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Michelle Obama teamed up with TV’s Tim Gunn on Tuesday to honor the nation’s top designers at the White House for innovations ranging from fashion and architecture to the realm of new computer fonts and floor-cleaning products.
“Good design is good citizenship,” Obama said, quoting the graphic designer Milton Glaser. She said that’s because good design makes life better for everyone.
The first lady hosted a luncheon for winners of the 2011 National Design Awards, which are presented by the Smithsonian’s Cooper-Hewitt National Design Museum in New York City. Obama also invited 15 high school students to join leading names from the worlds of fashion, interactive computer design and other fields in hopes of inspiring them to follow suit.
This year’s design award winners include Matthew Carter of Boston for his lifetime achievements in typeface designs that included creating the fonts Verdana and Georgia for Microsoft.

Michelle Obama and top designers at White House
Michelle Obama.

For 16-year-old Princess Lawrence, it was dizzying to be one of 15 high school students invited to the White House as Michelle Obama honored the winners of the National Design Awards.
In a few heady hours Tuesday, Lawrence got to meet the director behind Kanye West’s music videos, fashion designer Gilles Mendel and other top innovators in the worlds of architecture, graphics and computing. Those hours spent rubbing elbows with the first lady and leading U.S. designers had Lawrence giddy amid the White House whirl, asking herself repeatedly: “Is this real?”
For a day, Lawrence and fellow teens tasted Washington’s fast-paced networking as artists, film directors and designers converged for an East Room luncheon. There, Lawrence was in the midst of the VIPs, introducing herself to Obama as “Princess Lawrence, fashion designer.” Never mind that a few hours earlier she wanted to be a museum curator. She had other ideas after meeting Mendel.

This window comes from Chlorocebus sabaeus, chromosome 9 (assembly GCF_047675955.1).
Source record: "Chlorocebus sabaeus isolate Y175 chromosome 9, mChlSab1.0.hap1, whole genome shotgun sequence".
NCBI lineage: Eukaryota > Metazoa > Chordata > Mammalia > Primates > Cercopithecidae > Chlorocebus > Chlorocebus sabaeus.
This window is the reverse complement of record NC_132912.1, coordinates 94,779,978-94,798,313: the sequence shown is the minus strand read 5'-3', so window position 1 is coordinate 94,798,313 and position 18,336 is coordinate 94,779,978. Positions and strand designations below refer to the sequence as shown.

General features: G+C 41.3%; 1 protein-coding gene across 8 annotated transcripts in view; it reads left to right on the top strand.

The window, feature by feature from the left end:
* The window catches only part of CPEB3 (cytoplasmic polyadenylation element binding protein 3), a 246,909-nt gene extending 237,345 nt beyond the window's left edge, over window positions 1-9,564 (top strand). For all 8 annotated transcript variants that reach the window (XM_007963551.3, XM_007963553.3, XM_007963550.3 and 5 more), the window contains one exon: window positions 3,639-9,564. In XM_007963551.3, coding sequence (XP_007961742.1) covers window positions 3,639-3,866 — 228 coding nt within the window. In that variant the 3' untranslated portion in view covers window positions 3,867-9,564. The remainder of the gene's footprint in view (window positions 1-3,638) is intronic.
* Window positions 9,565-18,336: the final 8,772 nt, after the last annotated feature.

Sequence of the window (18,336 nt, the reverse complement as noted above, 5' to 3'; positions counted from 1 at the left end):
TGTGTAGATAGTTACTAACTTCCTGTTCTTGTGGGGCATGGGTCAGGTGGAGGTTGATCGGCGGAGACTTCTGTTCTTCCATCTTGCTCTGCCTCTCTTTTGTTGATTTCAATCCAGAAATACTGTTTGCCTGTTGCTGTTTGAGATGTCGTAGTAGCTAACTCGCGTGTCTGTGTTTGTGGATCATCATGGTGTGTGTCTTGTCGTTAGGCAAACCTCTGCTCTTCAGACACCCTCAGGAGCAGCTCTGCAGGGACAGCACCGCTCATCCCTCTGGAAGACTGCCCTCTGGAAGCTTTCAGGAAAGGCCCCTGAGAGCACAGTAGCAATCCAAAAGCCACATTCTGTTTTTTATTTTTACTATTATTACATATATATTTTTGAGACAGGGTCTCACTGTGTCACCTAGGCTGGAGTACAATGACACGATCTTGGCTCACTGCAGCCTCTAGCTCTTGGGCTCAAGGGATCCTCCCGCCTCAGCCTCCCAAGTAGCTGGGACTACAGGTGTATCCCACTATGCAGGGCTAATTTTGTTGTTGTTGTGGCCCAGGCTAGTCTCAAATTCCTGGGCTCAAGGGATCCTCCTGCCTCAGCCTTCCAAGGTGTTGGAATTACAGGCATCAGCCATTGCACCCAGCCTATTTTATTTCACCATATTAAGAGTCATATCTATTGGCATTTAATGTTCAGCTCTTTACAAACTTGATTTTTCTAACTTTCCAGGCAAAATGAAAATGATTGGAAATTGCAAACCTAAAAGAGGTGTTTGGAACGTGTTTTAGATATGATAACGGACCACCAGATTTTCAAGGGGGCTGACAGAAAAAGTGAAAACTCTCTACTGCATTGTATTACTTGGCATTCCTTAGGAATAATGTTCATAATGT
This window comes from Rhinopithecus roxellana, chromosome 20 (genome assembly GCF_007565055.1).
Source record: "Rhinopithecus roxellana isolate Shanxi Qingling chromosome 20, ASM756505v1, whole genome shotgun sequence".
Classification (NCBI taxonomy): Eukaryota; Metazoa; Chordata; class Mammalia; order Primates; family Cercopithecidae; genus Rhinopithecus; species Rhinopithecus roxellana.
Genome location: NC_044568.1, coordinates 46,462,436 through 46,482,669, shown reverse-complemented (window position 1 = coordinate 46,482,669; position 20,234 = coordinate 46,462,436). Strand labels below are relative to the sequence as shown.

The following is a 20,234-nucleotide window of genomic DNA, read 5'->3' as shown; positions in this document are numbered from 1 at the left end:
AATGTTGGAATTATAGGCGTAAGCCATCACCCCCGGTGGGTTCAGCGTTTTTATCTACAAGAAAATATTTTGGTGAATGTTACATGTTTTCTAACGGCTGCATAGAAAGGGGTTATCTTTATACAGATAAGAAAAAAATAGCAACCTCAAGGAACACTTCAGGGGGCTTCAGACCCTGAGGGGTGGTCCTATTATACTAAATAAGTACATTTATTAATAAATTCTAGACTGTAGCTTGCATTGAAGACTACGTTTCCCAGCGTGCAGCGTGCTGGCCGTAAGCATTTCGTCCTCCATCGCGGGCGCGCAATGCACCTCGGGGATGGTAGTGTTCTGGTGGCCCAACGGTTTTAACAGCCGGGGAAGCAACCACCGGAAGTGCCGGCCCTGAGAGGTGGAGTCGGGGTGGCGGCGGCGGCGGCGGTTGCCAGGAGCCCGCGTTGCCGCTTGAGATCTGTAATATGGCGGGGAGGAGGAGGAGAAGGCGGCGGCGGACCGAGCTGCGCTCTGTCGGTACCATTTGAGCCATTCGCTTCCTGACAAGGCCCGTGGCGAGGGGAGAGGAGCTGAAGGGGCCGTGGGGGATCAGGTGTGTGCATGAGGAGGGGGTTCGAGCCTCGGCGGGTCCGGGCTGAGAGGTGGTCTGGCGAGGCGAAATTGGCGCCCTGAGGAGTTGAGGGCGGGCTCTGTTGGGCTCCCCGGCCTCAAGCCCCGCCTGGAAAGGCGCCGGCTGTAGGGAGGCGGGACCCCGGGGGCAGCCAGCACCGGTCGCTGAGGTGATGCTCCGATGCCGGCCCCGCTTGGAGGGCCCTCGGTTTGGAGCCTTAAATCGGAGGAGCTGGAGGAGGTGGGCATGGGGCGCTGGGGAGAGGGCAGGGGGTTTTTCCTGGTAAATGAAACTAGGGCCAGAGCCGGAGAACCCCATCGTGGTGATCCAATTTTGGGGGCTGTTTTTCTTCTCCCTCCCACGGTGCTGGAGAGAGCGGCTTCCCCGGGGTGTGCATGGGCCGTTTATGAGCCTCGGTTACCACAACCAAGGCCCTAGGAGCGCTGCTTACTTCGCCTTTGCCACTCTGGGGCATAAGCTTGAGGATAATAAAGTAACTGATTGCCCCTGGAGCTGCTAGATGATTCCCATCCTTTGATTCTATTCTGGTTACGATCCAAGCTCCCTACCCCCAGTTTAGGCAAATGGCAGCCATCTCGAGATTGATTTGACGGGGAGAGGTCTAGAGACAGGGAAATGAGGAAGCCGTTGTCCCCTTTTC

“You’ll probably see me next year” with the fashion winners, she jokingly told the first lady, who smiled at the junior from Washington’s Duke Ellington School of the Arts.
Obama teamed up Tuesday with TV’s Tim Gunn and the Smithsonian’s Cooper-Hewitt National Design Museum in New York City to honor the designers for innovations ranging from fashion and architecture to the realm of new computer fonts and even floor-cleaning products.
The awards are in their 12th year, but this was the first time the first lady invited students to lunch with those being honored. It’s the kind of connection Obama was likely hoping for: She has made a point of inviting students into the halls of power to learn and be inspired.
“There are a lot of people out there who think you guys can do whatever you want to,” Obama told the 15 teens who attended an East Room luncheon with the design winners. “They’re willing to take the time, on one of the days that we’re here to honor them, to give something back to you all.”
After the pep talk, it was on to the awards.
“Good design is good citizenship,” Obama said, quoting the graphic designer Milton Glaser. She said that’s because good design makes life “glorious for the rest of us.”
This year’s design award winners include Matthew Carter, 73, of Boston for his lifetime achievements in typeface design that included creating the fonts Verdana and Georgia for Microsoft and others for major newspapers and magazines. He shared secrets of his work, telling the students he starts with the letters “h,” “o” and “p” when designing a new font.
One personal secret he confided: his handwriting is “terrible,” and he doesn’t like to draw on paper. He only uses a computer for his work now.
“I can see in my mind’s eye what I want a letter to look like,” he told them.



One Response to “Michelle Obama and top designers at White House”

  1. link Says:

    President Obama and first lady walk out of the North Portico of the White House to begin to greet Nordic leaders for the state dinner.

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